Malaysia and Dubai Emerge as Attractive Expansion Markets: Here's WhyPublished December 24, 2020 by Lee R
Governments that are strict on gambling can still be good places to get licenses.
As iGaming takes a larger share of the gambling market new markets filled with promise are emerging as fertile areas to expand into.
Malaysia and Dubai
Two locations on the near horizon set to emerge as major industrial hubs include Malaysia and Dubai as direct solutions for the rising costs of doing business in nearby Philippines.
Costly PGO turnoff
The costs associated with the POGO system of licensing in the Philippines was specifically identified in an Asia Briefing Webinar by Cherry Interactive GM Danny Too as the basis for operators to look to Malaysia and Dubai markets.
According to Too, Malaysia is highly navigable despite traditionally strict anti-online gambling laws:
“The key thing is that you get the permission of the federal government. You can get a place to work and a license from one of the states but you need to go through the central government to go ahead. From the government point of view, it’s just a BPO and as long as the games are not being offered in Malaysia, the government is happy to bring in these operators.”
Compliance Necessary for Benefits
In effect, the Malaysian government is at the federal level hospitable to licensing operators to work within a fertile economic landscape as long as laws against serving players in Malaysia proper are respected.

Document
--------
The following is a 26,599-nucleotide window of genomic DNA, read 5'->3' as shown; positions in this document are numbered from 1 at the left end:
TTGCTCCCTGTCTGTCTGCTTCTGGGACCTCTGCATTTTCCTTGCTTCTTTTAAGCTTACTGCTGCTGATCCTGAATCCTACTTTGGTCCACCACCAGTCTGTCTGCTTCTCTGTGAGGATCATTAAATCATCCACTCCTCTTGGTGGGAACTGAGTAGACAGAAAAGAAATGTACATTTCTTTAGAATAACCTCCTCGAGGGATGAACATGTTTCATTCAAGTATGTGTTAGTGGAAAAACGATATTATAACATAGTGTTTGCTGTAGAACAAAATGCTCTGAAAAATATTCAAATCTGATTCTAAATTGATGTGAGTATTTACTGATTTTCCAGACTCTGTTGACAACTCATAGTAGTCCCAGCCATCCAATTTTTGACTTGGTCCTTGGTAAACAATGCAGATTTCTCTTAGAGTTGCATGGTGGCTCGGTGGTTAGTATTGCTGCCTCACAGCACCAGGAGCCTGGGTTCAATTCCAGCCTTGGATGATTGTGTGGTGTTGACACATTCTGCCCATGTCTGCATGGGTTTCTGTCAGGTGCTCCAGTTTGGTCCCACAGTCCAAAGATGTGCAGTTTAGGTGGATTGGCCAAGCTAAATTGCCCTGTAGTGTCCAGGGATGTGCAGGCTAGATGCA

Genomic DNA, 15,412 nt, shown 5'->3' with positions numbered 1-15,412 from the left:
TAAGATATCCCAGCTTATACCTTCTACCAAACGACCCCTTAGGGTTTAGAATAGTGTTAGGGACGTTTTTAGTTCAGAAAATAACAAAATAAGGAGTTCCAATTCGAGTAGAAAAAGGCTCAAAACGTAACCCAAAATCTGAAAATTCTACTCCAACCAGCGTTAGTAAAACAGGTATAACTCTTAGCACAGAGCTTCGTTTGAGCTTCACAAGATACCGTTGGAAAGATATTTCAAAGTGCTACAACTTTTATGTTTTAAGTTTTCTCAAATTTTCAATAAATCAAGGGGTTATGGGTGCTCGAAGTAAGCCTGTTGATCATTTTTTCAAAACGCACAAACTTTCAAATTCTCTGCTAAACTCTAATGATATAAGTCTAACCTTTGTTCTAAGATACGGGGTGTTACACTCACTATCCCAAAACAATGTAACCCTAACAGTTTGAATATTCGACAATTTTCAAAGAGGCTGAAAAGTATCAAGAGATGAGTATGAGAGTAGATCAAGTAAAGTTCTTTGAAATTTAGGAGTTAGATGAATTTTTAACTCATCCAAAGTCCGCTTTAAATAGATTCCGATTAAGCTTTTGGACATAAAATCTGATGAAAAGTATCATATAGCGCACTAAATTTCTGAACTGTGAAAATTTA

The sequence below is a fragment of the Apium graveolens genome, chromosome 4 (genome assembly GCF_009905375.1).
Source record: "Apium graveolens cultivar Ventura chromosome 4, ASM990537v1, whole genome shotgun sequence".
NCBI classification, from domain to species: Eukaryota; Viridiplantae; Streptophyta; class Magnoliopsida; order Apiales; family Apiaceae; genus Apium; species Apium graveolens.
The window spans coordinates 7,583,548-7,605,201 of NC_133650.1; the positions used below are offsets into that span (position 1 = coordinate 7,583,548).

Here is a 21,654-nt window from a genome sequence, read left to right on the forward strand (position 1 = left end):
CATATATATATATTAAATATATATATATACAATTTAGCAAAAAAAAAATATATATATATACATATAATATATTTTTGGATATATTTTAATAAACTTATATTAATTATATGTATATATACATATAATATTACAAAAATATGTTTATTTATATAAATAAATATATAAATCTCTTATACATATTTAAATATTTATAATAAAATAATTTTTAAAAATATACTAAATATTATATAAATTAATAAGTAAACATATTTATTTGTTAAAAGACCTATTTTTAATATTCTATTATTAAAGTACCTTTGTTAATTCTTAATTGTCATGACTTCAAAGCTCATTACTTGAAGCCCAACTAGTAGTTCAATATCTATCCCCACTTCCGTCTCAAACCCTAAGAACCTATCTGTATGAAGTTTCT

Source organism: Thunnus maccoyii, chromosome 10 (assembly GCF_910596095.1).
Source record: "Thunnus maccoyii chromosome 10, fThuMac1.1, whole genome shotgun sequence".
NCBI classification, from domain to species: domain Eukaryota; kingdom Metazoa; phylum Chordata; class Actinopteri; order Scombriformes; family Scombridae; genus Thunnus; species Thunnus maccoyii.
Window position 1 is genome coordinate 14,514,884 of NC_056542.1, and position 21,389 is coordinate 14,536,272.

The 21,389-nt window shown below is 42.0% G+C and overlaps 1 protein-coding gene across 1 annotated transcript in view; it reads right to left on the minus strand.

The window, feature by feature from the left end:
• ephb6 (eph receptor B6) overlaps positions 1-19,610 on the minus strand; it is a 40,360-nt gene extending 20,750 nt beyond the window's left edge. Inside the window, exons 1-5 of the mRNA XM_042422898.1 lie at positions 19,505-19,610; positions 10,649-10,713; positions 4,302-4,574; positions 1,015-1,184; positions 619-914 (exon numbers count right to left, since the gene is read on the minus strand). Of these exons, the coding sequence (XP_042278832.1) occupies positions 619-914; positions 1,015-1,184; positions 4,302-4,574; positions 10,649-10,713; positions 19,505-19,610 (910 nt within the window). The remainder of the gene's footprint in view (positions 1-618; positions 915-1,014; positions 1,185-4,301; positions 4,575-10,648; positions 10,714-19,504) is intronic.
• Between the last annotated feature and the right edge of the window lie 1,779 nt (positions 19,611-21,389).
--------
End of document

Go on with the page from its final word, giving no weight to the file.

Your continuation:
Dubai's Global Appeal
The famously global city of Dubai is reportedly increasing in appeal because of its existing large expat workforce and status as a major international business hub climate which is fertile for attracting iGaming operators to diversify and boost revenues even further.
Chinese Operators in Dubai?
Too disclosed that an undisclosed number of Chinese operators are currently exploring Dubai as a solution in the ongoing quest to get out from under the iron rule of China’s government—even when iGaming is prohibited for people in Dubai themselves.
In effect, just because operators cannot serve Malaysian or Dubai players does not mean that those jurisdictions are not attractive places to gain licenses to serve those whom the governments do not prohibit from playing—and this complexity is becoming less costly to address than absorb otherwise exorbitant costs for continuing operations in other nearby regional hubs.